When you install Adaptive Server and other Sybase products on your computer, the installation program configures several parameters to help you to manage the login security features while in Integrated or Mixed mode.
This sections describes the following management parameters:
To modify the parameter values, see “Modifying the parameter values”.
Adaptive Server uses the Default Login parameter to specify the Adaptive Server login name that an authorized user can enter when a network user name does not appear in the syslogins table. Standard mode does not use this value.
When there is no value for Default Login, Adaptive Server denies access to users who do not have a network user name in syslogins.
Adaptive Server uses the Default Domain parameter to specify the NT or LAN Manager domain name for matching network user names to Adaptive Server login names.
Because two different domains can define the same network user name for two different users, the following rules apply:
Adaptive Server can authorize access to both distinct users, but it must be able to distinguish between the two names in the login process for a trusted connection.
For user names defined in domains other than the parameter’s default value, Adaptive Server adds the domain name and a domain separator, a backslash character (\), to the network user name before looking for the user name in the syslogins table.
For example, the domain MARKETING is the Adaptive Server default definition, and two different users employ the network user name “john”, one in the MARKETING domain and the other in the ENGINEERING domain.
John in MARKETING accesses Adaptive Server with the login name of “john” over a trusted connection.
John in ENGINEERING accesses the same Adaptive Server with a login name of “ENGINEERING\john” to which his name was mapped before the software looked it up in syslogins.
When your server computer participates in a specific domain, set the Default Domain parameter to that domain name. Otherwise, set Default Domain to the server’s computer name.
The SetHostName parameter determines whether the host name from the client login record is replaced with the NT network user name for users under integrated security mode.
1 (enabled) – to include the network user name in the results of the sp_who system procedure.
0 (disabled) – the default, to omit the network user name from the results of the sp_who system procedure.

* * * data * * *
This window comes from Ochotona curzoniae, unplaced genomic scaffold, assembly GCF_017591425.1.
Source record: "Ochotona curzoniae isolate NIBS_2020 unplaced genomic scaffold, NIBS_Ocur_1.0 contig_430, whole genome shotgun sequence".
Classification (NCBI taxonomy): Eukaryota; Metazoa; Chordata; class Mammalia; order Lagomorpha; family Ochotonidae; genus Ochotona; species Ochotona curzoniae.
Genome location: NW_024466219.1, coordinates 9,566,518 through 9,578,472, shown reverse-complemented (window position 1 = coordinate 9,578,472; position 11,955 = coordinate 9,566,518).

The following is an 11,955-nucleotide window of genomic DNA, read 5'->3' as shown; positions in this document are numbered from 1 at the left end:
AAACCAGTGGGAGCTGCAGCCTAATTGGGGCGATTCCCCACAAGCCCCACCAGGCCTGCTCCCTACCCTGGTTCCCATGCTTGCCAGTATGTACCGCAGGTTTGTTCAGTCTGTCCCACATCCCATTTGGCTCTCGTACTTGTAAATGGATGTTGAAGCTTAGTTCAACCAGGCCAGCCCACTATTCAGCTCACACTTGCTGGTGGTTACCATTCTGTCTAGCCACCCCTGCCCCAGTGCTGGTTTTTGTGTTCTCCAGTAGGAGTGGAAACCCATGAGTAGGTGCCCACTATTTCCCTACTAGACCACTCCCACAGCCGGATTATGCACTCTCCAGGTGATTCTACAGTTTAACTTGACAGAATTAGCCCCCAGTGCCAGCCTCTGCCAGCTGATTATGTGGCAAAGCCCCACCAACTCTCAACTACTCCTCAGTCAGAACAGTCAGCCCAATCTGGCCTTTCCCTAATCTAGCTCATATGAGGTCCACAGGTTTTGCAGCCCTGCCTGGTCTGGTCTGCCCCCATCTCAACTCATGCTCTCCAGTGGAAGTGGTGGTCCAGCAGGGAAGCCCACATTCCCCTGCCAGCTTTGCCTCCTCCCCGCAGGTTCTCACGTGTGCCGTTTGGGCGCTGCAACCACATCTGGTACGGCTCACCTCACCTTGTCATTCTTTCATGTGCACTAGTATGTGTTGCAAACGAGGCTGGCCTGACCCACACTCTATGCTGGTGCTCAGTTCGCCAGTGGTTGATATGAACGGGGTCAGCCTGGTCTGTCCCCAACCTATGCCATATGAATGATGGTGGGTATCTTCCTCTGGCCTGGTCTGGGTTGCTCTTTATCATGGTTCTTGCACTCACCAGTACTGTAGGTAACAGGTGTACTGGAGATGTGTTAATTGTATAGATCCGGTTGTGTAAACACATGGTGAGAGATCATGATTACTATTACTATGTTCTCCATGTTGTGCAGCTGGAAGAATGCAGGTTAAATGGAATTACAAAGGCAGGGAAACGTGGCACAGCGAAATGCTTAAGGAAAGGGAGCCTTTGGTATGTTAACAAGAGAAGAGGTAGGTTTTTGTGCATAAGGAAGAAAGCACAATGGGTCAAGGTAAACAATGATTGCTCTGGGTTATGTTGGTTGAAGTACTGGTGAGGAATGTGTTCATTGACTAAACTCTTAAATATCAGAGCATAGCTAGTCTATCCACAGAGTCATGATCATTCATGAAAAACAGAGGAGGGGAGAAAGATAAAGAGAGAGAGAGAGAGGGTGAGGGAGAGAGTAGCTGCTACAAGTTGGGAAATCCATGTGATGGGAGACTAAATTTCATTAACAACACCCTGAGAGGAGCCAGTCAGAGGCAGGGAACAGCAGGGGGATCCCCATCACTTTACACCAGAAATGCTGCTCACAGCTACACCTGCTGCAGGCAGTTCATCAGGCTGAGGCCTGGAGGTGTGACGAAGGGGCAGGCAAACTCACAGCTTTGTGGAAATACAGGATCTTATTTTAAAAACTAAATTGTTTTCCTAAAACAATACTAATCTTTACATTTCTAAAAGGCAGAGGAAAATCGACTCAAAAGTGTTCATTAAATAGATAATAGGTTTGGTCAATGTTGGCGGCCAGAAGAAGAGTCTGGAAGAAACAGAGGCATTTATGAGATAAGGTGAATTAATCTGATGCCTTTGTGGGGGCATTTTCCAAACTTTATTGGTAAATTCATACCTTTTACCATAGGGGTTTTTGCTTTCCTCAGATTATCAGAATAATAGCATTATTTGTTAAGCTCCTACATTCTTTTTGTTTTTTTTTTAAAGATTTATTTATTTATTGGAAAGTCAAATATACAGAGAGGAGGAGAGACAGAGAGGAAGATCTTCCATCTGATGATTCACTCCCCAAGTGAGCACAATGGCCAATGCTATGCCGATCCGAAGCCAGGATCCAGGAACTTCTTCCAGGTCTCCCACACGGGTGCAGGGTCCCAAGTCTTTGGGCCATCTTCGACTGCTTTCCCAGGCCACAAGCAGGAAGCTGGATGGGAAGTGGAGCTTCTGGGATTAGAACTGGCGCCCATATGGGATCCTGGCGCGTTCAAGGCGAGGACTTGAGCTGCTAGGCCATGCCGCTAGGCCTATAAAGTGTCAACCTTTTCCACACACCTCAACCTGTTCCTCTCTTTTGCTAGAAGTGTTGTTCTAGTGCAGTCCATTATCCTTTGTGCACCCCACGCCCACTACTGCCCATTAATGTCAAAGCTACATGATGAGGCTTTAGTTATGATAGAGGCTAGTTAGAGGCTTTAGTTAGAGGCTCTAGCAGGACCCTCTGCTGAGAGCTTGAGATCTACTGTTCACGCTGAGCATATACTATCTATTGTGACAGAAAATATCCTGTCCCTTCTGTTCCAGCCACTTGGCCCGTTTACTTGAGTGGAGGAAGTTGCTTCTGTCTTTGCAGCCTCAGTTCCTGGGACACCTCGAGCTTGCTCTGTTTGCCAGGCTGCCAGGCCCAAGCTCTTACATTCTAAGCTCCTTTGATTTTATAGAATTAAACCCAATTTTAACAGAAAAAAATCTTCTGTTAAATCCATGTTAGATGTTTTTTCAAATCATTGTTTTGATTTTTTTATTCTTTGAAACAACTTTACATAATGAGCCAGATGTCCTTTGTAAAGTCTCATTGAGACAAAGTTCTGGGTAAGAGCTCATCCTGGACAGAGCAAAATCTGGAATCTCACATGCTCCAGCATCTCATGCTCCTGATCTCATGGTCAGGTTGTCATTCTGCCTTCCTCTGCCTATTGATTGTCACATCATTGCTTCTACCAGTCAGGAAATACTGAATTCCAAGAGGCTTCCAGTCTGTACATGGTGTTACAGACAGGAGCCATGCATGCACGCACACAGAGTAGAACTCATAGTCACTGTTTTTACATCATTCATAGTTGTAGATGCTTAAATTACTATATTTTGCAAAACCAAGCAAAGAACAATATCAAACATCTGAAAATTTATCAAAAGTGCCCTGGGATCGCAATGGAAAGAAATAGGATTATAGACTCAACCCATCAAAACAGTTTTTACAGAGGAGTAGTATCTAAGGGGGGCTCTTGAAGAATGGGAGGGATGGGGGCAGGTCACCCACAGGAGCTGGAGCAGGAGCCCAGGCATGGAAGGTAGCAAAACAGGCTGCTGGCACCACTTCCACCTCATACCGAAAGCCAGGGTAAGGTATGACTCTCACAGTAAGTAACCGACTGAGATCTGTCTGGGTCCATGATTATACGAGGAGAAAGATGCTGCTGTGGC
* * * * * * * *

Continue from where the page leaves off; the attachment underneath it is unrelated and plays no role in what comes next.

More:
To modify the SetHostName value, which is located in the following Registry path: HKEY_LOCAL_MACHINE\SOFTWARE\Sybase\ Server\server_name, you must use the regedt32 utility.
For general information about regedt32, see your NT operating system documentation.
Certain characters that are valid for NT user names are not valid for Adaptive Server login user names. Such characters include the following:
Domain separator (\)
Space ( )
Single quotation mark (’)
Exclamation point (!)
Percent sign (%)
Character mapping lets you determine how these invalid characters can be converted into characters that are valid for Adaptive Server.
For example, the NT user name “t-johns” contains a dash character (-), which is invalid in Adaptive Server. You can map the dash character to a valid “at” sign (@) to make the user name compatible with Adaptive Server, as “t@john”. The mapping stores the dash as an “at” sign, but displays it as a dash.
When you first install Adaptive Server, the installation program maps a few invalid characters to the valid characters that are listed in Table 8-5.
Valid mapped character
Domain separator (\)
Pound sign (#)
Space ( )
Dollar sign ($)
To modify the values for the Default Login, Default Domain, and SetHostName parameters, use one of the following utilities:
You can change the SetHostName value only through reged32.
Use the Server Config utility to modify the value only for Adaptive Server.
For general steps on using Server Config, see “Changing login security options”.
Use the regedt32 utility to change the value directly for use throughout your NT operating system.
For steps on using regedt32 to affect your operating system, see your NT operating system documentation.